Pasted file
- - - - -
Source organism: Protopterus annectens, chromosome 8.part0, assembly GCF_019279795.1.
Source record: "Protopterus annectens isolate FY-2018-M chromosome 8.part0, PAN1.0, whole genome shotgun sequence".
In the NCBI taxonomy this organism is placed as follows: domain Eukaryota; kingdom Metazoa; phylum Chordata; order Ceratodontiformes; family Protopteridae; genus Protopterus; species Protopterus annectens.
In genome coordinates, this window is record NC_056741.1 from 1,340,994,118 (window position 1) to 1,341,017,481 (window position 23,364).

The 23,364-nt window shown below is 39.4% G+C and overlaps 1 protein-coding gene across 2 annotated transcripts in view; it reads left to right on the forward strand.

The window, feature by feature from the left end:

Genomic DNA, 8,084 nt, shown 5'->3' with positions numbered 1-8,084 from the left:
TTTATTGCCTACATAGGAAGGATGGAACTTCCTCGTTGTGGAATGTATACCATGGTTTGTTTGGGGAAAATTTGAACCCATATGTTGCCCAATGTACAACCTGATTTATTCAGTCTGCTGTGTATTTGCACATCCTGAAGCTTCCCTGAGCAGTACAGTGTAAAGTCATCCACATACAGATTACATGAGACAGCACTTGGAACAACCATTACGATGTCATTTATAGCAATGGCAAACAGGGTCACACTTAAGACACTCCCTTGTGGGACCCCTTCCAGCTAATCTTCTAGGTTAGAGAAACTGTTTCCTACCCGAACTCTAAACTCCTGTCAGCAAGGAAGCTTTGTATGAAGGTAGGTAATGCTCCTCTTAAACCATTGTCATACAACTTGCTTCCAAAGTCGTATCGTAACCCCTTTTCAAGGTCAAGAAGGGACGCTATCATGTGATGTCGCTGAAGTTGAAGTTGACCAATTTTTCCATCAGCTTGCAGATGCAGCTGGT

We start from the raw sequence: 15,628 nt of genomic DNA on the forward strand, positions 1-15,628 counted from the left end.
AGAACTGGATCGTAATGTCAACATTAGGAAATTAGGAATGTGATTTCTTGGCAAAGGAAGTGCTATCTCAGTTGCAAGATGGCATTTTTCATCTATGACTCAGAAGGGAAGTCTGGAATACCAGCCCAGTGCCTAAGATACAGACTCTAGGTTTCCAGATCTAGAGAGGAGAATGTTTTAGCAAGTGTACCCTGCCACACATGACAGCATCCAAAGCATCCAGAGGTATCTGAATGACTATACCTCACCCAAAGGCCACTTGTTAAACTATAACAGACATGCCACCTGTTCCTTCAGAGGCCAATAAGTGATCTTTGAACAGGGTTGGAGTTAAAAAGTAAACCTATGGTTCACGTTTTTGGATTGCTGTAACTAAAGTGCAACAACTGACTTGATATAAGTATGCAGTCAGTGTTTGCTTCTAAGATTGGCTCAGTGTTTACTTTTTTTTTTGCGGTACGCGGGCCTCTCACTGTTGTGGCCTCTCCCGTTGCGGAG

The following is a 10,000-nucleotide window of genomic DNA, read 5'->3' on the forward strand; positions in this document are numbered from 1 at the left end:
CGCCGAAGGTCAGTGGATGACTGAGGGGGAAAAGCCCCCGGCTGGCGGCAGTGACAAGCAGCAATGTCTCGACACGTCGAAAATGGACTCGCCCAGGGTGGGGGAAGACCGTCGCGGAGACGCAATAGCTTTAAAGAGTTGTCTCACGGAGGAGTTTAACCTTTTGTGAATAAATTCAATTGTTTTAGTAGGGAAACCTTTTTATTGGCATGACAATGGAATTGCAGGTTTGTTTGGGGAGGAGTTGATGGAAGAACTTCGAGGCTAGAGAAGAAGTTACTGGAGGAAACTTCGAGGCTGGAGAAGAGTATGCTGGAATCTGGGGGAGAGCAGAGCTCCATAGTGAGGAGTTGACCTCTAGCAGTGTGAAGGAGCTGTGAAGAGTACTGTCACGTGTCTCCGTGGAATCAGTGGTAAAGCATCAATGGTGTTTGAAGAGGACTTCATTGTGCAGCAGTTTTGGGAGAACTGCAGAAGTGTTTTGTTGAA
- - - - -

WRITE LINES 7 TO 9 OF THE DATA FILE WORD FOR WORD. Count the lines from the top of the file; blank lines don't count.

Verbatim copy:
Genomic DNA, 8,084 nt, shown 5'->3' with positions numbered 1-8,084 from the left:
TTTATTGCCTACATAGGAAGGATGGAACTTCCTCGTTGTGGAATGTATACCATGGTTTGTTTGGGGAAAATTTGAACCCATATGTTGCCCAATGTACAACCTGATTTATTCAGTCTGCTGTGTATTTGCACATCCTGAAGCTTCCCTGAGCAGTACAGTGTAAAGTCATCCACATACAGATTACATGAGACAGCACTTGGAACAACCATTACGATGTCATTTATAGCAATGGCAAACAGGGTCACACTTAAGACACTCCCTTGTGGGACCCCTTCCAGCTAATCTTCTAGGTTAGAGAAACTGTTTCCTACCCGAACTCTAAACTCCTGTCAGCAAGGAAGCTTTGTATGAAGGTAGGTAATGCTCCTCTTAAACCATTGTCATACAACTTGCTTCCAAAGTCGTATCGTAACCCCTTTTCAAGGTCAAGAAGGGACGCTATCATGTGATGTCGCTGAAGTTGAAGTTGACCAATTTTTCCATCAGCTTGCAGATGCAGCTGGT

We start from the raw sequence: 15,628 nt of genomic DNA on the forward strand, positions 1-15,628 counted from the left end.